The valves on industrial, medical and diving cylinders are usually of different size and type, as are the valves for different products, making it more difficult to mistakenly misuse a gas.
In the US, valve connections are sometimes referred to as 'CGA connections,' since the Compressed Gas Association (CGA) publishes guidelines on what connections to use for what products (e.g., In the USA, an argon cylinder will have a CGA 580 connection on the valve).
High purity gases will sometimes use CGA-DISS ('Diameter Index Safety System') connections.
In the EU, DIN connections are more common than in the US.
Gas cylinders are often color coded, but the codes are not standard across different jurisdictions, and sometimes are not regulated. Cylinder color should not be used for positive product identification. Gas cylinders have labels affixed to them which identify the product they contain and the label alone should be used for positive identification. When the identification provided by the label is dubious, it should be marked Contents Unknown and returned to the manufacturer.
Because the contents are under pressure and are sometimes hazardous, there are special safety regulations for handling bottled gases. These include chaining bottles to prevent falling and breaking, proper ventilation to prevent injury or death in case of leaks and signage to indicate the potential hazards. Installing and replacing gas cylinders should be done by trained personnel.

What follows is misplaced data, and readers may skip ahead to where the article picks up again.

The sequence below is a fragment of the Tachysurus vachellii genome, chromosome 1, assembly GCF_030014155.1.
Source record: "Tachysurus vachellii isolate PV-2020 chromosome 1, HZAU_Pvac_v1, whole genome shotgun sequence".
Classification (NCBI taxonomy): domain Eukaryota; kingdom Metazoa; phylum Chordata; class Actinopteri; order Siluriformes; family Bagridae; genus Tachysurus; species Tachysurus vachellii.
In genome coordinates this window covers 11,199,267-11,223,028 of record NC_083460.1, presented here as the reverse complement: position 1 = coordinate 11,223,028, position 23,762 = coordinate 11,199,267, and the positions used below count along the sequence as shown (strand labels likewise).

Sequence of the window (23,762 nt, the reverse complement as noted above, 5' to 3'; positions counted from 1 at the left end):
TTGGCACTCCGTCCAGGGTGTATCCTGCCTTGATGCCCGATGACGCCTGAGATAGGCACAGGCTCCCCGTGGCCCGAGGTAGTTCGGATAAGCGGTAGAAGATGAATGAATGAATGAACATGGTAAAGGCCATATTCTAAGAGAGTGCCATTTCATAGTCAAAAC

In a fire, the pressure in a gas cylinder rises in direct proportion to its temperature (see the ideal gas law). If the internal pressure exceeds the mechanical limitations of the cylinder and there are no means to safely vent the pressurized gas to the atmosphere, the vessel will fail mechanically. If the vessel contents are ignitable, this event may result in a "fireball". If the cylinder's contents are liquid but become a gas at ambient conditions, this is commonly referred to as a Boiling Liquid Expanding Vapour Explosion (BLEVE).
Medical gas cylinders in the UK and other countries have a seal of Wood's metal between the valve block and the cylinder body. This seal melts at a comparatively low temperature (70°C) and allows the contents of the cylinder to escape in a controlled fashion, lessening the risk of explosion.
More common pressure relief devices are of a simple burst disc type. In these, a small burst disc is installed in the back of the valve. A burst disc is a small metal gasket engineered to rupture at a pre-determined pressure. Some of these burst disc are backed with a low-melting-point metal, so that the valve must be exposed to excessive heat before the burst disc can rupture.
If the valve of a compressed air cylinder is broken or sheared off, the released pressure will cause the cylinder to act like a rocket, shooting away quickly.
The Compressed Gas Association sells a number of booklets and pamphlets on safe handling and use of bottled gases. (Members of the CGA can get the pamphlets for free.)
|This article is licensed under the GNU Free Documentation License. It uses material from the Wikipedia article "Gas_cylinder". A list of authors is available in Wikipedia.|